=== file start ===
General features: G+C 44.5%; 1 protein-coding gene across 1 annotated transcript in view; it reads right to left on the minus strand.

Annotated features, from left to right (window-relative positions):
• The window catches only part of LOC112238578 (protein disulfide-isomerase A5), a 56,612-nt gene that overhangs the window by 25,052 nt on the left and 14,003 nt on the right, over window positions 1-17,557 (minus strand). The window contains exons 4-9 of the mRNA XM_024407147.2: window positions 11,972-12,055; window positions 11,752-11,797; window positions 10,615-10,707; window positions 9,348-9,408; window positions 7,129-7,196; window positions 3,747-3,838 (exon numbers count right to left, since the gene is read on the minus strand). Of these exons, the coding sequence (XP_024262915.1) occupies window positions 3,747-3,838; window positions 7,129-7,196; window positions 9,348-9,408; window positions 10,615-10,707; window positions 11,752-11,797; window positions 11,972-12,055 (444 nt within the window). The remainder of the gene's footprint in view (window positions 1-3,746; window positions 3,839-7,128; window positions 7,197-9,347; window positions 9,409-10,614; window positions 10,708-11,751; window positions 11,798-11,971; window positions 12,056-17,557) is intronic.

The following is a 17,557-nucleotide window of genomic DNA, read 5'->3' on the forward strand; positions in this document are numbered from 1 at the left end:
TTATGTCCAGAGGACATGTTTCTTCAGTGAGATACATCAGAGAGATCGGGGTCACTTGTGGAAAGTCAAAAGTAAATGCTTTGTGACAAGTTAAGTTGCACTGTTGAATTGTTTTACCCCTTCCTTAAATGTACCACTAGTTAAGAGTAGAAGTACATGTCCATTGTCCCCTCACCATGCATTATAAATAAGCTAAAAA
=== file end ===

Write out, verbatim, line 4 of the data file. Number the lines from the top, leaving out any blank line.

The following is a 17,557-nucleotide window of genomic DNA, read 5'->3' on the forward strand; positions in this document are numbered from 1 at the left end: